The fact that the members of the calorie-cutting group also consumed more vitamins and minerals — as revealed by regular blood tests — suggested that they had raised their intakes of fruits and vegetables, probably due to the training in low-calorie meal preparation, which emphasized fresh, filling, whole foods.
Unsurprisingly, the volunteers assigned to the calorie-cutting group varied in their ability to maintain a 25% cut in their normal calorie intake, so the average daily reduction in calories ended up being about 12% — about 300 fewer calories per day.
As a consequence, the people in the calorie-cutting group lost 10% of their body weight — 71% of which was fat — and maintained that 10% loss over the course of the two-year trial.
After two years, the 143 members of the calorie-cutting group also enjoyed significant improvements in these health markers:
“There’s something about caloric restriction, some mechanism we don’t yet understand that results in these improvements,” said the study’s lead author, cardiologist and professor of medicine William E. Kraus, M.D.
Dr. Kraus expressed the positive outcomes in plain English: “This shows that even a modification that is not as severe as what we used in this study could reduce the burden of diabetes and cardiovascular disease that we have in this country.”
And, as he said, “People can do this fairly easily by simply watching their little indiscretions here and there, or maybe reducing the amount of them, like not snacking after dinner.”
He pointed out that 300 is the number of calories you’d get from eating six Oreo cookies, which is a smaller sacrifice than many might assume.
(For a sense of which combinations and portions of foods constitute 300 calories, visit the BBC blog post titled "300 calorie meal recipes", which also serves as a good guide to how to build a daily diet with fewer calories. We also recommend taking a look at "10 ways to cut 500 calories a day" from the U.S. National Library of Medicine.)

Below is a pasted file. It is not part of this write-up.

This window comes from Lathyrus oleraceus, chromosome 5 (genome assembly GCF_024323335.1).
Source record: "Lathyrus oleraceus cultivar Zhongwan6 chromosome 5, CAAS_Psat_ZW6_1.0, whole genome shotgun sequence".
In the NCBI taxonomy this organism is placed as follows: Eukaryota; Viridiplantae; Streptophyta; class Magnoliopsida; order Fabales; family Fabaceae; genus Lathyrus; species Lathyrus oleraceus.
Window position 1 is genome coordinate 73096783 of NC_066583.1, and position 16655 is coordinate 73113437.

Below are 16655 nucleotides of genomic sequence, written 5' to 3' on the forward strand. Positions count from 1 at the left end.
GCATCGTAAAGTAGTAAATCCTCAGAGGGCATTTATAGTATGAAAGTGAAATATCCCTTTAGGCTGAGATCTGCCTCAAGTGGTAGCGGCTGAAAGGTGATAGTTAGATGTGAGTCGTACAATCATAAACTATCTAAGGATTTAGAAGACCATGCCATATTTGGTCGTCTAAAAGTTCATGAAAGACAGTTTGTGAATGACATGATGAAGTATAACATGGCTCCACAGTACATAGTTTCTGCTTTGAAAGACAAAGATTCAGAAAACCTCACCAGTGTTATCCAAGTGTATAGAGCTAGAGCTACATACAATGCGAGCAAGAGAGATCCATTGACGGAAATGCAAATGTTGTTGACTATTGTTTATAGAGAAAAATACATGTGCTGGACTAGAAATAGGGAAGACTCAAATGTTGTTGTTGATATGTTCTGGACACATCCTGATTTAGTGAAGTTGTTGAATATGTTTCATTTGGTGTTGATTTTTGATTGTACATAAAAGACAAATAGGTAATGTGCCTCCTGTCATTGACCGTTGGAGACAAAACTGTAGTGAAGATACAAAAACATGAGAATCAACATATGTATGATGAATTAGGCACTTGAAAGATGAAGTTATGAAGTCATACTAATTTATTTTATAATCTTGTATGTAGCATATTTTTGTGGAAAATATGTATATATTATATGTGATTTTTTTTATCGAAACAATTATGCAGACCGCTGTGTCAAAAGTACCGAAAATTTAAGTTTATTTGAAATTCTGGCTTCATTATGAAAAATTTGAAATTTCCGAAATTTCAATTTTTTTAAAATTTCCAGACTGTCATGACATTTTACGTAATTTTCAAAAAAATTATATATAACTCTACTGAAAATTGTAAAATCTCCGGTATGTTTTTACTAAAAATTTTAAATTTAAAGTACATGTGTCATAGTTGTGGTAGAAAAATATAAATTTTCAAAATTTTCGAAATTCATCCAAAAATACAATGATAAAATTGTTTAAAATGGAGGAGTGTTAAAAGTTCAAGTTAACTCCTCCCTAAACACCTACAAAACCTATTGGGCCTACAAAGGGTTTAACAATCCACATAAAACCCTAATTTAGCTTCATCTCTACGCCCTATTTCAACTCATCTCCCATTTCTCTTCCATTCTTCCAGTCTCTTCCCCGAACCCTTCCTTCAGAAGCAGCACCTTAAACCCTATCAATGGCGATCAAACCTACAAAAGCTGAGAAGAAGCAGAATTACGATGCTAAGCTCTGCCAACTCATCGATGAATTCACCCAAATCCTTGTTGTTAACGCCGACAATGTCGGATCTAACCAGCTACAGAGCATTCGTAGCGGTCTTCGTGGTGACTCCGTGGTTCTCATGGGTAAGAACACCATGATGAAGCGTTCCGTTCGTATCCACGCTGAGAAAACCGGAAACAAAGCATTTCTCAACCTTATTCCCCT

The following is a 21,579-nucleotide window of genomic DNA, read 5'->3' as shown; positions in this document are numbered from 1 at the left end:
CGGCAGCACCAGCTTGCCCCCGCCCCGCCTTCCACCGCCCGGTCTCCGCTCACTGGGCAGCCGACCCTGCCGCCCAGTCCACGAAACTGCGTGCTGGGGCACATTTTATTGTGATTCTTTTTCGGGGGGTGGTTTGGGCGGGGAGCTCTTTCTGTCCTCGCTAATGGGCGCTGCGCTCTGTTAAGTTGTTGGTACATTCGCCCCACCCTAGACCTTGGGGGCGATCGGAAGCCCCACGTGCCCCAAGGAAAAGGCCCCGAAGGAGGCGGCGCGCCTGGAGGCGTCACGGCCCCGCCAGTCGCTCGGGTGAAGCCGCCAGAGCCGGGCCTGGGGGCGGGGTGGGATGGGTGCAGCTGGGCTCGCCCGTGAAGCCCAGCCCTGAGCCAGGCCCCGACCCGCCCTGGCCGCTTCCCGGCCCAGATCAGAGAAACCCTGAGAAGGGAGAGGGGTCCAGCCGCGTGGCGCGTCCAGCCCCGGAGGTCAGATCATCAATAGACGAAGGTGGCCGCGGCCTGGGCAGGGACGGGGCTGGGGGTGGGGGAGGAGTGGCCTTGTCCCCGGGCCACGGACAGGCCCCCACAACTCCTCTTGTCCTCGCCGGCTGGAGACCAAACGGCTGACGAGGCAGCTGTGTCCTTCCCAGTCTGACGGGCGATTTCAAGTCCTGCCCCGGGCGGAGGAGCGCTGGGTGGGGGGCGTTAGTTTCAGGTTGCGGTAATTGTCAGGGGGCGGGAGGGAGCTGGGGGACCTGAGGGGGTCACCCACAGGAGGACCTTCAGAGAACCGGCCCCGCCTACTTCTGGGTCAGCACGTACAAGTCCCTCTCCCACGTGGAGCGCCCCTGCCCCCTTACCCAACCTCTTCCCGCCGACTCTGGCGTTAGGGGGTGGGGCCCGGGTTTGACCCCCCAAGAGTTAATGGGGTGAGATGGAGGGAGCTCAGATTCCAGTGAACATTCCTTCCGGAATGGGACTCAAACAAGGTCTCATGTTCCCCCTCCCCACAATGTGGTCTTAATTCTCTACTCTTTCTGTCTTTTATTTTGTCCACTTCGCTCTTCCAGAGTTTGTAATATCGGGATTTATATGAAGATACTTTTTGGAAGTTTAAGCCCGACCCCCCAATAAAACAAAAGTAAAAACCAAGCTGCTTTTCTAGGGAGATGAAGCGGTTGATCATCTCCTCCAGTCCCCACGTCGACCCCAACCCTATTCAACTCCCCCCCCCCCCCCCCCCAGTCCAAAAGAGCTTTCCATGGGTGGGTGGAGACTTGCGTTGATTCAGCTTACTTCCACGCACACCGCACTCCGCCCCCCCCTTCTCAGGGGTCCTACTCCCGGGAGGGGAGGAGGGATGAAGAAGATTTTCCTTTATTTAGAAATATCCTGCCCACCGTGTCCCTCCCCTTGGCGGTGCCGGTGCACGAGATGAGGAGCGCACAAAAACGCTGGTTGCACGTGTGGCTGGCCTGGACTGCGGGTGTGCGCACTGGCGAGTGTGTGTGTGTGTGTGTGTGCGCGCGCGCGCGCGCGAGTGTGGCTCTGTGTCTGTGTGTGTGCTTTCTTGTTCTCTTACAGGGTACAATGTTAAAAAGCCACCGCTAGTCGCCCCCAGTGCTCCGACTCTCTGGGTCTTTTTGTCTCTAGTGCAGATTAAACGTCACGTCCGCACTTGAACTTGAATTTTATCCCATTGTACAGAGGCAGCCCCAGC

As Dr. Kraus said, they also want to find the root reasons behind the metabolic benefits of calorie restriction: “We’ve collected blood, muscle and other samples from these participants and will continue to explore what this metabolic signal or magic molecule might be.”
The study authors came to encouraging conclusions: “These findings suggest the potential for a substantial advantage for cardiovascular health of practicing moderate calorie restriction in young and middle-aged healthy individuals, and they offer promise for pronounced long-term population health benefits.”
Modest calorie-cutting proved bearable over time
While, compared with the control group, more people in the calorie-cutting group dropped out of the study, the “retention rate” was quite high.
In addition, the calorie-cutting group reported enjoying better sleep, more energy and improved overall mood.
And, compared to the control group, the test group didn’t report significantly more food cravings for hunger.
Interestingly, the results of a trial published two years ago suggest that it’s harder to achieve calorie-cutting by fasting every other day than by cutting your daily calorie intake (Trepanowski JF et al. 2017).
And the results of a small 2005 clinical trial suggest that an “eat-the-right-foods” focus works as well or better for weight loss than calorie-cutting, at least for the first three months. For more on that, see Fish-Friendly Low-Carb Diet Beats Calorie-Cutting.